Ari Warsaw wants to come to your house and make a dinner that puts a modern twist on dishes. How about a salad with a virtual egg made of mozzarella whites and yellow bell pepper juice as the yolk?
First, let Meaghan Q. Sinclair and Harmony Dawn of Booze Epoque serve some of their boutique cocktails, perhaps the “Mercado” of basil, lime, ginger, and gin or one of their 100 different martinis.
Maybe you prefer a ramen dinner. Mark O’Leary, an alum of O Ya and Guchi’s Midnight Ramen, will serve it with handmade noodles. There’s also a meal redolent of Andalucian and Moroccan flavors. Ryan Redmond has that menu for you.
Choices abound on Kitchensurfing, a New York start-up that this month inaugurated its Boston link. You can browse the user-friendly Kitchensurfing.com for chef profiles and meals prepared in your home or office. Menus range from $15 each to more than $200 per person, depending on the cuisine and the chef’s hourly rate (membership is free for customers and chefs). Chefs come to you, cook for you, and do the cleanup.
“If I say, ‘You could have a private chef whenever you want,’ you might say, ‘Cool, I’ll do that when I have a private plane,’ ” says Chris Muscarella, Kitchensurfing’s CEO and cofounder. “You don’t realize this is available and accessible to you now.” He explains that young line cooks working long days want to be able to express themselves and be paid more. “This is an economic transaction that works well for both sides,” he says.
Kitchensurfing has vetted all chefs, eating their meals, observing their interactions. “We need to understand their bedside manner, so to speak, to see how they might connect with customers,” says Max Siegal of Kitchensurfing at a Feb. 12 Cambridge kickoff event with Yelp. So far there are 37 chefs on the Boston site and 45 more about to be added; New York has 211 chefs.
To find a chef, you fill out a form outlining your needs and the form goes to all chefs, like an open casting call. Interested chefs respond with price quotes and menu ideas. Or you can browse lists of chefs, winnowing by price and cuisine, and contact someone directly. Kitchensurfing takes 10 percent of the chef’s total fee (ingredients and labor).
“Kitchensurfing is building a community of chefs and eaters,” says Joseph Yoon, a New York chef who was among the first to join the website. “They handle marketing and attract clientele. They’re getting hundreds of requests a week and giving me constant referrals. Last week, I did a 50th birthday party in the residential portion of the Ritz at Battery Park. I’ve done gigs at Tumblr, Kickstarter. I’m getting amazing visibility. I would not be getting that type of quality gigs on my own.”
Kitchensurfing came online last May. Ten full-time employees and some interns work at the Brooklyn, N.Y., headquarters, which is replete with a large kitchen. It’s not far from Rucola in Boerum Hill, one of two Brooklyn restaurants co-owned by Muscarella. The other is BrisketTown in Williamsburg.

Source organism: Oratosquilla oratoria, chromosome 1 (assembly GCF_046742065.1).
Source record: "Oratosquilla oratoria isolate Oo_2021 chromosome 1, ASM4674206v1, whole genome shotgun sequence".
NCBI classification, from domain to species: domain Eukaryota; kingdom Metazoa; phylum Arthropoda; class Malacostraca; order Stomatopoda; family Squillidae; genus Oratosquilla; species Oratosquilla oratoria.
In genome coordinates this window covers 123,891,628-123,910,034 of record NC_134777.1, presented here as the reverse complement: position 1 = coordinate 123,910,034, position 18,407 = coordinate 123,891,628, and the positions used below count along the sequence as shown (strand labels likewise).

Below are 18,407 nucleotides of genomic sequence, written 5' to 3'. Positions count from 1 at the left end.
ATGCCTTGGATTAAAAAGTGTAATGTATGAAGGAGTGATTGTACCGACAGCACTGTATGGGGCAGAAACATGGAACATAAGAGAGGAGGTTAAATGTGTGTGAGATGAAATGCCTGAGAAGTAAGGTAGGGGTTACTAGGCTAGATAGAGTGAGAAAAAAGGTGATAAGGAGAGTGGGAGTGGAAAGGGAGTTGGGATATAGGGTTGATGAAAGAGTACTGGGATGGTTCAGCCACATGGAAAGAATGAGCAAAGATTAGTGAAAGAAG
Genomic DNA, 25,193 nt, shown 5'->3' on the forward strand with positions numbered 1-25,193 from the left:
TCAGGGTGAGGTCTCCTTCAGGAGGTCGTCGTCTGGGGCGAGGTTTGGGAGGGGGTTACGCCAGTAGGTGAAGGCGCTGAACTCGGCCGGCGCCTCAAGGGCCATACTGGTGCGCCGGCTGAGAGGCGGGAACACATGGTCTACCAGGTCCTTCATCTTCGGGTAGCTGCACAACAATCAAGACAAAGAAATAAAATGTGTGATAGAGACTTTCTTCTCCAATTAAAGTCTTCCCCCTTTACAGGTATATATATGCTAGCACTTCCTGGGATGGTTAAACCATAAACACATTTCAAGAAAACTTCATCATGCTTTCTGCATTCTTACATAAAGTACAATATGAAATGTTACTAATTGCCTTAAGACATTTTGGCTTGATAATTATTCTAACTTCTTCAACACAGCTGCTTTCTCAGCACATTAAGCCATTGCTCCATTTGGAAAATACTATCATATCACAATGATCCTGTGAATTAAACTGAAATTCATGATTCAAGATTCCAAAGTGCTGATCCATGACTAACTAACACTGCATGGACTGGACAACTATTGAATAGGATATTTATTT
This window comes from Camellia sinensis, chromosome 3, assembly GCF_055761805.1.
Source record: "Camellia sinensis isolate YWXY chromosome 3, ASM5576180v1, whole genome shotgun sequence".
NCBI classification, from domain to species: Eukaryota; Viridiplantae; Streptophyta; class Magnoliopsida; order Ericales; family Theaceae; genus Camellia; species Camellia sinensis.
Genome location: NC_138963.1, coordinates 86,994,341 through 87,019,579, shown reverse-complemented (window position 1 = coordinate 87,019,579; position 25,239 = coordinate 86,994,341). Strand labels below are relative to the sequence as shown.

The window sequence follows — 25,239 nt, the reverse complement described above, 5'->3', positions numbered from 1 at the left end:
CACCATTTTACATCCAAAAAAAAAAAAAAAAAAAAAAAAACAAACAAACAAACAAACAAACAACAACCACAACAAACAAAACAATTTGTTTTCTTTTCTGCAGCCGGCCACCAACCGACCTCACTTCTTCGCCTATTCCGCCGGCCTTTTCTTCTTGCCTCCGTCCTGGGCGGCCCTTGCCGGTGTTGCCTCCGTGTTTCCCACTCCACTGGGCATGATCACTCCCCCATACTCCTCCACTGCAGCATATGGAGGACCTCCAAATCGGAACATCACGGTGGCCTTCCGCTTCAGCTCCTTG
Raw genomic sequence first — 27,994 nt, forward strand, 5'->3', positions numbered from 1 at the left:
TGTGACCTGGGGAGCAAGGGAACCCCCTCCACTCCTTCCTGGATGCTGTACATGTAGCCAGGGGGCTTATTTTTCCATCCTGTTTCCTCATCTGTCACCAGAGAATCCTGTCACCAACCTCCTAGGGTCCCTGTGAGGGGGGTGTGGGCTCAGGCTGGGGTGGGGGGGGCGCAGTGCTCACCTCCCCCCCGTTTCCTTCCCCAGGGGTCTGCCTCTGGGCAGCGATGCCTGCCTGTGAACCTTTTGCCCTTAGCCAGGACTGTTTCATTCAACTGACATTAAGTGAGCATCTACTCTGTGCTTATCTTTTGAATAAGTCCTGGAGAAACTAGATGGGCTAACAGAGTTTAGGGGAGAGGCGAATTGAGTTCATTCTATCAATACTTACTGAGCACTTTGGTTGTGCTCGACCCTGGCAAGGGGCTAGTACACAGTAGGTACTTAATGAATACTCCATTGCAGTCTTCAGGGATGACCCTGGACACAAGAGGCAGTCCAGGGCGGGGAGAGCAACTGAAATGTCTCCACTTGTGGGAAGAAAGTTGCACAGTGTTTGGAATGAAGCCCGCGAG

Muscarella is a young tech wiz from Framingham who, among other things, in 2006 cofounded Mobile Commons, a text-messaging campaign tool for nonprofits, government, and businesses. He graduated from St. John’s College in Annapolis, Md., and has no culinary training. “I got sick of being in front of computers all the time. I liked food and cooking and turned to food as therapy,” Muscarella says.
After opening Rucola in 2011, Muscarella was struck by the “amazing labor pool of people” who attended culinary school but couldn’t find full-time jobs. With two German partners, he launched Kitchensurfing in New York and Berlin. Boston is a working model for expansion to other cities.
Currently, Boston’s Kitchensurfing site is in its infancy, in “Friends & Family” mode. “We’re going to do a special program for Restaurant Week [March 17-22 and 24-29], where some talented chefs from Boston restaurants do more intimate dinners in intimate venues,” writes Muscarella in an e-mail. “We’ll have tickets available.”
The Boston branch has been under the helm of Mary Knudson, a Harvard MBA student who spent last summer as a Kitchensurfing intern. Knudson invited a dozen friends and colleagues to a pop-up dinner last December in the Jamaica Plain home of Warsaw, a freelance chef. Warsaw prepared a six-course meal with whimsical touches like crispy carrot foam in a salad, small filet mignon rounds on a cushion of saffron Yukon Gold potato puree, and a dessert of cocoa puff truffles and mint milk.
Warsaw’s pop-up dinner is the type of service Kitchensurfing may offer in the future. Guests stayed for hours that night. One, Ben Edelman, a Harvard Business School professor, noted that a concept like Kitchensurfing capitalizes on the Internet’s ability to connect people who love food with a business model. “There’s a market for this and, done right, Kitchensurfing should succeed,” he says.
Warsaw views the website as a way to expand what he does best. “I’m an artist. This is my craft,” he says. “Kitchensurfing will, hopefully, bring clients to me and I won’t have to do as much searching.”
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